Diseases of Modern Life was an ERC-funded research project running from 2014-19. Principal Investigator Sally Shuttleworth led the project at the Faculty of English and St Anne's College, Oxford. It explored the medical, literary and cultural responses in the Victorian age to the perceived problems of stress and overwork, anticipating many of the preoccupations of our own era.
In our current ‘Information Age’ we suffer as never before, it is claimed, from the stresses of an overload of information, and the speed of global networks. The Victorians diagnosed similar problems in the nineteenth century. The medic James Crichton Browne spoke in 1860 of the ‘velocity of thought and action’ now required, and of the stresses imposed on the brain forced to process in a month more information ‘than was required of our grandfathers in the course of a lifetime’.
This project explored the phenomena of stress and overload, and other disorders associated in the nineteenth century with the problems of modernity, as expressed in the literature, science and medicine of the period, tracking the circulation of ideas across these diverse areas. It examined ‘diseases from worry and mental strain’, as experienced in the professions, ‘lifestyle’ diseases such as the abuse of alcohol and narcotics, and also diseases from environmental pollution. It returned to the holistic, integrative vision of the Victorians, as expressed in the science and in the great novels of the period, exploring the connections drawn between physiological, psychological and social health, or disease.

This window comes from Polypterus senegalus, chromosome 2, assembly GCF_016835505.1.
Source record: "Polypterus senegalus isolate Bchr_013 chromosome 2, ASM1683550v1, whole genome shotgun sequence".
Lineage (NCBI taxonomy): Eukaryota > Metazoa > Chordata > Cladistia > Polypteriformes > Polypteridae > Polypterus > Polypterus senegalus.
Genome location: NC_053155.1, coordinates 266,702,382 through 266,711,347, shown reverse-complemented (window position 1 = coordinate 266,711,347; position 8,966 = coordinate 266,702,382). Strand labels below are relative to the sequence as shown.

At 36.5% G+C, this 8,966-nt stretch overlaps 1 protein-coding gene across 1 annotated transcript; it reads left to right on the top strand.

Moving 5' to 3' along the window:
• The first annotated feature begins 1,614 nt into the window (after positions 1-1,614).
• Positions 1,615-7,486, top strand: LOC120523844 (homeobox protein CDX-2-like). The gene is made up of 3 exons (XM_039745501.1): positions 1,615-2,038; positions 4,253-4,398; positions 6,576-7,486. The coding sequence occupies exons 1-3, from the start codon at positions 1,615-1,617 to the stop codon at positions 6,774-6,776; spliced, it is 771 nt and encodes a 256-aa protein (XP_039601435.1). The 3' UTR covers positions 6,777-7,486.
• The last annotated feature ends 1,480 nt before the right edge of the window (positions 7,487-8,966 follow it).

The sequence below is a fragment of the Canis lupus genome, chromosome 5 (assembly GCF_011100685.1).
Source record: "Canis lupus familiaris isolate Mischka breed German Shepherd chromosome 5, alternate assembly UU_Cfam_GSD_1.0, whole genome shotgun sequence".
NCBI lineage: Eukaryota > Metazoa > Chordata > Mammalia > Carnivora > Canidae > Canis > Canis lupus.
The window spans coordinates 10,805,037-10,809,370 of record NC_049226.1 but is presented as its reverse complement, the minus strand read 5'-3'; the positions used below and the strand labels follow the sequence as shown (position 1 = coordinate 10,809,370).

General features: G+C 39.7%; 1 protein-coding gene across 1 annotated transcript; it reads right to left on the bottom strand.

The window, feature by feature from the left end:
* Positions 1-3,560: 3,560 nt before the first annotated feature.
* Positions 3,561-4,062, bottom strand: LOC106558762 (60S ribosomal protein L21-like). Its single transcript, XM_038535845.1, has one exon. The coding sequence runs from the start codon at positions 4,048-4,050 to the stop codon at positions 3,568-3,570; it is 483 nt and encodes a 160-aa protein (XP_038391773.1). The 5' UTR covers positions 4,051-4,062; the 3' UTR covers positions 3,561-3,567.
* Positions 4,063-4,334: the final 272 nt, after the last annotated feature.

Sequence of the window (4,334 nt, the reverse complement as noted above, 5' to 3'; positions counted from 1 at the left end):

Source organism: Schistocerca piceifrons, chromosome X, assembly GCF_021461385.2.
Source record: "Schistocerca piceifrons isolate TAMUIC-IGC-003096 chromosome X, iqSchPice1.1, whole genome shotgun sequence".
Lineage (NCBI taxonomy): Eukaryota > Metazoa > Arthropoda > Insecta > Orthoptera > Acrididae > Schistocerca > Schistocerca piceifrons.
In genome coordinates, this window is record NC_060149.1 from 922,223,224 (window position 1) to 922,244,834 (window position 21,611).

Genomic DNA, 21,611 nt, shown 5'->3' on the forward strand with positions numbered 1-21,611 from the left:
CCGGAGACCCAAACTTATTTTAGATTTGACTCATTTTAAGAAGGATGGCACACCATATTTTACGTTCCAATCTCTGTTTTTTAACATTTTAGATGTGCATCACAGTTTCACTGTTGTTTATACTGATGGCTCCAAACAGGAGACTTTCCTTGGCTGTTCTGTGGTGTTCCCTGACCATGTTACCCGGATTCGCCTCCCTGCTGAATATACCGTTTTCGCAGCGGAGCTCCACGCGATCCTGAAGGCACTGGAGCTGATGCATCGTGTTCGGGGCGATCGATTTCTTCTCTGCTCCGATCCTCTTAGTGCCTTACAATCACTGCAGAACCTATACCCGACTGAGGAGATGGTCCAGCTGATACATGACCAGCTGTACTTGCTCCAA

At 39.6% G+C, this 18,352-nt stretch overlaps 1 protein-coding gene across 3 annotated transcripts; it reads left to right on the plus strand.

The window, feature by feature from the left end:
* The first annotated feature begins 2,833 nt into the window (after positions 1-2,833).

Particular areas of focus were: diseases of finance and speculation; diseases associated with particular professions; alcohol and drug addiction amidst the middle classes; travel for health; education and over-pressure in the classroom; and the development of phobias and nervous disorders. The project aimed to break through the compartmentalization of psychiatric, environmental or literary history, and to offer new ways of contextualising the problems of modernity facing us in the twenty-first century.
This project was supported by the European Research Council under the European Union’s Seventh Framework Programme (FP/2007-2013) under Grant Agreement Number 340121